Cultural Revolutions

The GM Strike

The GM strike that occupied the headlines this summer may be a portent of things to come, as a new wave of corporate consolidations and trade agreements destabilize the last of America's great industries. Both UAW leaders and outside observers compared the strike to the historic 1937 "Sit-Down Strike" that established a symbiotic relationship between the UAW and General Motors. In exchange for a living wage for its members, the UAW provided GM (and Ford and Chrysler) with a steady supply of trained workers. But this 61-year relationship—or "social contract," as Michigan State Representative Greg Kaza (Republican-Rochester Hills) calls it—is under fire today, as the Big Three, under the pressure of NAFTA and GATT, attempt to restructure the automobile industry. While union leaders did attempt to stop the passage of NAFTA in 1994, they—and, more importantly, the rank-and-file members—are only now beginning to recognize the changes that global free trade has in store for the automobile industry.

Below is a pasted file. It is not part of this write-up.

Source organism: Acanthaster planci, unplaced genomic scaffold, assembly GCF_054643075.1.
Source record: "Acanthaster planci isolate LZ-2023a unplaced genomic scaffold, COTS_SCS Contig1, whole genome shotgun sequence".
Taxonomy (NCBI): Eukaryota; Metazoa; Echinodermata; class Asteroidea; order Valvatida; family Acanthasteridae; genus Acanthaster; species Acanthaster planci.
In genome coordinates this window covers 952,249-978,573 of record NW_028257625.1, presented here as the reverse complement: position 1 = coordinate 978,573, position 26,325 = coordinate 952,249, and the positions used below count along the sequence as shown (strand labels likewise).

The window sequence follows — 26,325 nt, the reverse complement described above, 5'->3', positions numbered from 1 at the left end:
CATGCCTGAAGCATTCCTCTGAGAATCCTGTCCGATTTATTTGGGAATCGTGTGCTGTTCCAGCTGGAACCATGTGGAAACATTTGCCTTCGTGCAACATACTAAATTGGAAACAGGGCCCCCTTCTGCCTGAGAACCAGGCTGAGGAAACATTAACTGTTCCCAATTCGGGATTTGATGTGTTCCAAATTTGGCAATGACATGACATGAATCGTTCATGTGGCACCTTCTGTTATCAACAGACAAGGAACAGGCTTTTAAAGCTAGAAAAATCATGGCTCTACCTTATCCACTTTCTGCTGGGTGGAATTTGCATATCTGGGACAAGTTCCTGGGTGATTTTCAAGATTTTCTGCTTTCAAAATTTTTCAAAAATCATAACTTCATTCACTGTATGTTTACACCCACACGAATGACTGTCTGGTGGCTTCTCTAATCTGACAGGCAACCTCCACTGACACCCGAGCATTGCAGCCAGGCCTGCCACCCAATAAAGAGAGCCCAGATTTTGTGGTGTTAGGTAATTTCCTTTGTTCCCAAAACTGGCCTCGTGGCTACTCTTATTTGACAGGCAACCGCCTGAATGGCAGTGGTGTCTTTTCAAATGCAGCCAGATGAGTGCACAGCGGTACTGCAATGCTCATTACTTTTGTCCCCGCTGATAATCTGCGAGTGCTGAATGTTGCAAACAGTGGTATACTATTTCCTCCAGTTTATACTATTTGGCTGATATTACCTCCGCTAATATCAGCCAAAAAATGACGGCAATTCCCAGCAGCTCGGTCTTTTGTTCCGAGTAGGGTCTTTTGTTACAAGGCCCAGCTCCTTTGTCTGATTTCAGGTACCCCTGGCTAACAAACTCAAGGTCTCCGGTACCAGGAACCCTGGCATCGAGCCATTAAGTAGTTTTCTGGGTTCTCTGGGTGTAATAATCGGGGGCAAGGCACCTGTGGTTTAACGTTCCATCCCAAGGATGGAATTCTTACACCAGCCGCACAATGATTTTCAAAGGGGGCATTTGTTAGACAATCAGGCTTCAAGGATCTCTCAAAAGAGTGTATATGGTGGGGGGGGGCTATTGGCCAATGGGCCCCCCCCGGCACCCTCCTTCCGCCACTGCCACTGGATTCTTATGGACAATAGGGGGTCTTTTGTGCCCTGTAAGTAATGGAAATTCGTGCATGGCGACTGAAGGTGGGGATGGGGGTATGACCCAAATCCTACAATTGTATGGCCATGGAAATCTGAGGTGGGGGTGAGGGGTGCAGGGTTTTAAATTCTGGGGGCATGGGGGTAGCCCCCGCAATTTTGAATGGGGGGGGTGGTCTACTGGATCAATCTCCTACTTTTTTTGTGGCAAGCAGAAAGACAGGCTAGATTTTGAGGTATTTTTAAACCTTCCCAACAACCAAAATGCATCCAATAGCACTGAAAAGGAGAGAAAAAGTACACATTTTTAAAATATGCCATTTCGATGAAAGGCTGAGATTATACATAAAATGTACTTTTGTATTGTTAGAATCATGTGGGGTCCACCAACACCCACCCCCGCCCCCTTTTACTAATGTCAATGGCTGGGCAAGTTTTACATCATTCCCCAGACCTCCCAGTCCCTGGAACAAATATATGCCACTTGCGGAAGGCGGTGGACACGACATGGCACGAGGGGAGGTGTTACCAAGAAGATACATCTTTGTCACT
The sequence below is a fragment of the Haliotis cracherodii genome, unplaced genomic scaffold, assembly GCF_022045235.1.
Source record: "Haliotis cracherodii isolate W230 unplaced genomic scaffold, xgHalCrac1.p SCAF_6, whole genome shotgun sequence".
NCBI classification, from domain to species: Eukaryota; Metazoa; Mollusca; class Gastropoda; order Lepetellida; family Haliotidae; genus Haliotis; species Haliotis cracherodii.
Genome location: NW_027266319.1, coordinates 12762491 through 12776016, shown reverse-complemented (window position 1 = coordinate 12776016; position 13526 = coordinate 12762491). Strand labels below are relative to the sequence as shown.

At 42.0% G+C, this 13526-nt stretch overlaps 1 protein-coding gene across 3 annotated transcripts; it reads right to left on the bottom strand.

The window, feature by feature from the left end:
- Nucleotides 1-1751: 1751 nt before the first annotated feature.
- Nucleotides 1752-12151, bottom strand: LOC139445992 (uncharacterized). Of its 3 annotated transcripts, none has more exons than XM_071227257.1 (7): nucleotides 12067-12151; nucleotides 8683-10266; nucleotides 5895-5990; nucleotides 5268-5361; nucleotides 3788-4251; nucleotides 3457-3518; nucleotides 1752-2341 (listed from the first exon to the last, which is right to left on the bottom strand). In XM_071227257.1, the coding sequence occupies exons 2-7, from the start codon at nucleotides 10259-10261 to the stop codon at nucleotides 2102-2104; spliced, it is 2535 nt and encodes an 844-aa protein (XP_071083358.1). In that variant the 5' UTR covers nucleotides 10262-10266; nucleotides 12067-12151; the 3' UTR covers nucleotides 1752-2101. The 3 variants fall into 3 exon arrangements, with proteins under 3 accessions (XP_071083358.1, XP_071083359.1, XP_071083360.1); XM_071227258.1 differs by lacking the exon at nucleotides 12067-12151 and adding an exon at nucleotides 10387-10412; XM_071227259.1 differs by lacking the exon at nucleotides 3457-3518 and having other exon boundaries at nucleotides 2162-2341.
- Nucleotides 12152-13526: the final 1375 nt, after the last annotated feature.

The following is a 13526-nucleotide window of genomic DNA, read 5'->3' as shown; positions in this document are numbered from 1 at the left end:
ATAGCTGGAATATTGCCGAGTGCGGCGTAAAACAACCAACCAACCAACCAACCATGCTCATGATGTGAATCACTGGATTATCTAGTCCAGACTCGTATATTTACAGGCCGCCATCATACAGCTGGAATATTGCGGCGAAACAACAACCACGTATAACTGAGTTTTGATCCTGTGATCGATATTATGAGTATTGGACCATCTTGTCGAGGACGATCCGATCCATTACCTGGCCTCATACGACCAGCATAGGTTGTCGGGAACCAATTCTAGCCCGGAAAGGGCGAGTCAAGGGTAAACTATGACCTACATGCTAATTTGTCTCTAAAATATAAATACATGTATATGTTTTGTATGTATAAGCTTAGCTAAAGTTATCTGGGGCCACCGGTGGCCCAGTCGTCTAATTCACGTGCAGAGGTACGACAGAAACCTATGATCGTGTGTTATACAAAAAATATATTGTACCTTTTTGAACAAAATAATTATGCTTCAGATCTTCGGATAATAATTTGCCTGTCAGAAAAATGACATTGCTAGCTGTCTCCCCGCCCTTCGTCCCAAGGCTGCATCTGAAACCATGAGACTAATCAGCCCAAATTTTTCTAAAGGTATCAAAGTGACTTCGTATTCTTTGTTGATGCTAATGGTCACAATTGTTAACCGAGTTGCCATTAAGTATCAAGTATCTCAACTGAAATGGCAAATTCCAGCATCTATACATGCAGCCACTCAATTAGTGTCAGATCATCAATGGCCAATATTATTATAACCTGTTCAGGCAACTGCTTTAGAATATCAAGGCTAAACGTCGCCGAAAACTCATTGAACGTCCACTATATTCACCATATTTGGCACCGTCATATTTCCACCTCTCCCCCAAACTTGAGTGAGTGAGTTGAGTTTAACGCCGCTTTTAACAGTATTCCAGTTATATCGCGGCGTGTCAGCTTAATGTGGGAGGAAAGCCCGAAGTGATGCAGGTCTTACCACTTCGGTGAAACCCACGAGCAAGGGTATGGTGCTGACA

While GM denies that it intends to cut back or abandon its American operations, its 1997 Annual Report offers a somewhat different story. Inside the front cover, the report's theme is splashed across three pages: "Go common. Go lean & fast. Go global. Go for growth. GM is going everywhere." Well, perhaps not everywhere. The Annual Report discusses new GM plants in China (Vice President...

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